Hot answers tagged

39

I can certainly see why you would think that it would be hard to simulate those, but there are enough constraints on bullets (all projectiles, really) to make them easier. They are generally simulated as a single point, instead of as something with volume. This makes collision detection significantly easier, as now I only need to do collisions against ...


19

Probably one of the most efficient ways to implement bullets is using what is known as hitscan. It is rather simple in its implementation - when you fire, you check to see what the gun is aiming at (possibly using a ray to find the closest entity/object/mesh), and then you 'hit' it, doing damage. If you want to make it seem more like an actual, fast moving ...


6

"Manager" classes can be problematic for various reasons. The two key reasons tend to be: the name is unclear (what actually does "management" entail, and is it always the same for every type of thing being managed?) they tend towards being buckets of functionality that violate the single responsibility principle (that is, that a type should do one thing) ...


5

I'm by no means an expert, but to answer your question, yes, you would need many of those things you mention. For your 2D example, you could have a position and velocity for a bullet. (You might also need a lifetime or maximum distance, depending on how you implement your bullets.) That would usually involve 2 (x,y) values. If they were floats, that's 16 ...


5

When you read the blog post you linked to in the comments, then you will see that "being a Manager if by another name" is exactly what it wants you do to. It's general consensus in software development that global variables are evil, and the only alternative is that any data is held by other data. The problem with a class named FoobarManager is that the ...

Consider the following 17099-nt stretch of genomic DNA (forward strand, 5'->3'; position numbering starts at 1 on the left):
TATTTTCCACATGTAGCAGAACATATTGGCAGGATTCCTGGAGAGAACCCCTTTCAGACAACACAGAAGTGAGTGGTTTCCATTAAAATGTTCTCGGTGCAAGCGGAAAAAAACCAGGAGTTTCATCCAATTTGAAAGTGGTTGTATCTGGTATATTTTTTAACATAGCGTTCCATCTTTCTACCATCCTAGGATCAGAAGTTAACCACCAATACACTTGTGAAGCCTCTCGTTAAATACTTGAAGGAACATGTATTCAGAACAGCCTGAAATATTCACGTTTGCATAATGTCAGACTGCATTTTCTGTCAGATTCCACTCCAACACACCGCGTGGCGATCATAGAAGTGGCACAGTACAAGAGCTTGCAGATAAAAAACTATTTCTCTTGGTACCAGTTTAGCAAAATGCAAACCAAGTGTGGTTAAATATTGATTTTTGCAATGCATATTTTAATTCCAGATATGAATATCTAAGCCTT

4

Wouldn't it be hard on the processor to process thousands of these objects being instantiated, then destroyed (when on-hit effect is triggered)? RAM space? I think you're underestimating just how fast computers are. This was sometimes a problem on the systems of the 80s and 90s. It's partly why the original Space Invaders won't let you fire another bullet ...


2

Why not use colliders and tags. When an enemy trigger/collider detects a player trigger/collider tagged say "Player kick" (child game object of the player) then that enemy executes his reaction with OnTriggerEnter(2D)/OnCollisionEnter(2D). Player just needs to enable and then disable its kick game object when kick is pressed. The most important thing is ...


1

One approach to a multilayered map would be an array (or 2-dimensional array) of linked lists or vectors holding tile objects. So your tile struct would either hold a pointer to the next tile above it, or you would have "stacks" of tiles of varying heights spread across the grid. Essentially that creates a 3D array. A nice, albeit old article on ...


1

This link looks interesting and provides almost that what I need, maybe it can help somebody too http://forum.unity3d.com/threads/animfollow-active-ragdoll-is-now-free-to-download.220812/



Only top voted, non community-wiki answers of a minimum length are eligible